The Crash of Cruz and the Danger of Datafication in Business
“If someone like Ted Cruz can win with psychological analytics, imagine what it could do for you and your company.”
That’s the pitch made tonight by a data analytics company — Ted Cruz is winning the Republican presidential race because his campaign has the most sophisticated algorithms for voter segmentation, enabling specially targeted communications painstakingly crafted through objective testing.
There’s only one flaw with the pitch: Ted Cruz isn’t winning the Republican presidential race. He’s struggling to survive. The story of data has gone far beyond what the data actually describe.
Over the last couple of weeks, the Ted Cruz for President campaign has been lauded for its use of data-driven campaign tactics to an extent that had previously only been seen in the business world. NPR celebrated the Cruz campaign’s acquisition of “4,000 data points on every single American voter.” The Washinton Post declared Cruz the master of “a political era dictated by data analytics.” TechRepublic called Big Data “the new ground game” and credited Cruz campaign data modeling of voter psychology with his victory in Iowa.
Since the Iowa caucuses, however, Cruz’s Big Data advantage doesn’t look so impressive. The Cruz algorithms have failed to provide the campaign with the tools to move forward after his impressive initial performance. Over time, the analytics-dependent approach of The Cruz campaign seems to have led the candidate and his advisors into an increasing distance from voters, resulting in a series of clumsy mistakes. Precisely targeted communications have failed to hit the mark. The campaign has been out of step, awkward and slow to react. Cruz has had to fire his Director of Communications, and still, even with 4,000 data points on every America, the campaign doesn’t seem to understand how to talk with people in an engaging way.
Now, the results of the datafication of the Cruz campaign are leading to worried whispers — if it looks this ugly on the political stage, could reliance on quantitative analytics be causing similar, though less publicly visible, problems in marketing?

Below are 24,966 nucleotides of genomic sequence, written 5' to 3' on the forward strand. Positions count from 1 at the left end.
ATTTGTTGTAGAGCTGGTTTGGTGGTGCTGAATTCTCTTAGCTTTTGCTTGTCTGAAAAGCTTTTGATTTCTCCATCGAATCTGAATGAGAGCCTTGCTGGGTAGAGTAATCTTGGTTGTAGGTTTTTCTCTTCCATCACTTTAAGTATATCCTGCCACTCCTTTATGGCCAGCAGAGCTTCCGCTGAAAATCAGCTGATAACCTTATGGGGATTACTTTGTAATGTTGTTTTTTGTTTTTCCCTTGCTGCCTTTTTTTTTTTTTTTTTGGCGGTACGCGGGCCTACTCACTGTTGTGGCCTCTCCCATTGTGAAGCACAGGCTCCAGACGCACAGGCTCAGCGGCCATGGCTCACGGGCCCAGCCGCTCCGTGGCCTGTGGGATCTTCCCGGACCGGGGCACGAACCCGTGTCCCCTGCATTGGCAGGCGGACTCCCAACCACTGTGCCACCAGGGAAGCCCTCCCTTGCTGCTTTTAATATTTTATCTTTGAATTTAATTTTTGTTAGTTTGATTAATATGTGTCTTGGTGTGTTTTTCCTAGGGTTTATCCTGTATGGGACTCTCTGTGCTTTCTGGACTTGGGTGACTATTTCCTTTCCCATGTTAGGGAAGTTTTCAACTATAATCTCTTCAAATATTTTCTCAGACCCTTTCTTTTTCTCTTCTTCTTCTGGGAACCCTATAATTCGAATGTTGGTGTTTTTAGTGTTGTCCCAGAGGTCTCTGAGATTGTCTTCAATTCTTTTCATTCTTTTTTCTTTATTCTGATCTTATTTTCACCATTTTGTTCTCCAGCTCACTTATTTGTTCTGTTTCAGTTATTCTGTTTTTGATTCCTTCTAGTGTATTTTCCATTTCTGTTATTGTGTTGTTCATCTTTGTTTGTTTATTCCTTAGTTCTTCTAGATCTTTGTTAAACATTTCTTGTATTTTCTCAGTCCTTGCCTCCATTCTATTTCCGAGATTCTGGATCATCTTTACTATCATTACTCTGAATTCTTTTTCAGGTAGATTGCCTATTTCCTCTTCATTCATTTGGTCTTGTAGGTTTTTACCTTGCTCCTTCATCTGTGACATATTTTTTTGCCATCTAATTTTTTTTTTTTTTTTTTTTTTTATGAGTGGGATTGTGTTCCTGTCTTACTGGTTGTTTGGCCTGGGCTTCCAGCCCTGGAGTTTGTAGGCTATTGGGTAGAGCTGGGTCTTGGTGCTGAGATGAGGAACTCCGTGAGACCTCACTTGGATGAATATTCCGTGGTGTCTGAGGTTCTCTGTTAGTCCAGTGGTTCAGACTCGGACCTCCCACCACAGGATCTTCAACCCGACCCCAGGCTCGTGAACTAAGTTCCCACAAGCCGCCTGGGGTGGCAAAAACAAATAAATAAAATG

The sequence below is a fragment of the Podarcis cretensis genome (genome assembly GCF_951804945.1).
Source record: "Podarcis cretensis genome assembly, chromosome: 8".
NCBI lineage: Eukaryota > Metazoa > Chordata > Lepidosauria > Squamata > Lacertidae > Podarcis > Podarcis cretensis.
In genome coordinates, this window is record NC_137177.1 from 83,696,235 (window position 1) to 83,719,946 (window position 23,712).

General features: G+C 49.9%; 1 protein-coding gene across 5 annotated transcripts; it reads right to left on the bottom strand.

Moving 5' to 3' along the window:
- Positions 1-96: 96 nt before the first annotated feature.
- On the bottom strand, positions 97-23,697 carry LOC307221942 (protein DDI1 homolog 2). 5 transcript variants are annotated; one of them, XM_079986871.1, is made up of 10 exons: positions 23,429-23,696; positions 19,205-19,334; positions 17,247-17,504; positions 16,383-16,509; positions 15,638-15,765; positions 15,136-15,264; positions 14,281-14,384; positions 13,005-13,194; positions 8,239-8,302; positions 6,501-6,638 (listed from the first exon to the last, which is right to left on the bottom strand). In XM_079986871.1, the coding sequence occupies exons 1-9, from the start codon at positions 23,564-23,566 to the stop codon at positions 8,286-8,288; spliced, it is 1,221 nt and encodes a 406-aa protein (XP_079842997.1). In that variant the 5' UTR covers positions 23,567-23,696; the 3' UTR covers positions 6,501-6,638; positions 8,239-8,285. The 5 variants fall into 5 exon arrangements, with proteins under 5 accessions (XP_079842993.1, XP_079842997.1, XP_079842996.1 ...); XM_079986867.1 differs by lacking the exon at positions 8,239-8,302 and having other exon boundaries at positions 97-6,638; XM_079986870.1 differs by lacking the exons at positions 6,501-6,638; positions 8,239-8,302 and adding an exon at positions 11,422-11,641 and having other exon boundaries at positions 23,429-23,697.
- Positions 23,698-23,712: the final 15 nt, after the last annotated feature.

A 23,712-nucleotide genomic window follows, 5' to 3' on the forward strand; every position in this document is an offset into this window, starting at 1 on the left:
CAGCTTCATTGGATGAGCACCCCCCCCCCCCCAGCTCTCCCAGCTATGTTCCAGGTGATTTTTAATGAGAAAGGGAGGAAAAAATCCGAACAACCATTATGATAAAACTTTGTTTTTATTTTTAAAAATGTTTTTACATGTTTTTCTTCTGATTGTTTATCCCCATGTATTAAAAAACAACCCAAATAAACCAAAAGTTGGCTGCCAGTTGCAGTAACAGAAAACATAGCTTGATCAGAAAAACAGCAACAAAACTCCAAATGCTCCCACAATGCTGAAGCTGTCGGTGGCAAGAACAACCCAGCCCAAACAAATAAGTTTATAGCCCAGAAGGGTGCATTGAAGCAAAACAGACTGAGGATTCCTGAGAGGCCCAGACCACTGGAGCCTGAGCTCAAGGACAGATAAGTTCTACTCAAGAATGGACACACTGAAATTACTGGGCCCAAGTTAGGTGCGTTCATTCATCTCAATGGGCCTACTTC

Across the marketplace, new data-driven techniques have brought some early successes, but have also led to a deepening estrangement from consumers that looks an awful lot like the gap between Ted Cruz and Republican voters. Consumers may be targeted with the right message at the right time, but when it arrives, it leaves them cold. The mountain of data about consumer behavior is piled high, but engagement and trust in the brands that use that data is at an all time low.
It would be a mistake to suggest that either big business or powerful political candidates should simply abandon their investment in data analytics. Systems of digital information have a tremendous potential to support insight into opportunities in commerce and democratic society. However, as demonstrated by the withering of the Cruz for President campaign and the pervasive disenchantment of consumers with the companies that presume to have calculated the coefficient of their loyalty, increases in quantitative analytical power bring diminishing benefits when they are allowed to become the primary focus of development.
We have reached the point where Big Data can’t provide much more advantage to marketers just by getting bigger. Ted Cruz could come up with new, more elaborate voter segmentation schemes, but it wouldn’t do him much good, because he hasn’t grasped how to build a human connection with his constituents. If his candidacy is to survive, he will have to dig deep.
Digital technologies will only be able to take us further when we have developed the cultural technologies to make them meaningful. Until we learn to use data to support emotionally satisfying connections rather than providing mere convenience, using analysis rather than mere analytics, all the information we possess will bring us to a commerce that we will find relentlessly functional and formulaic.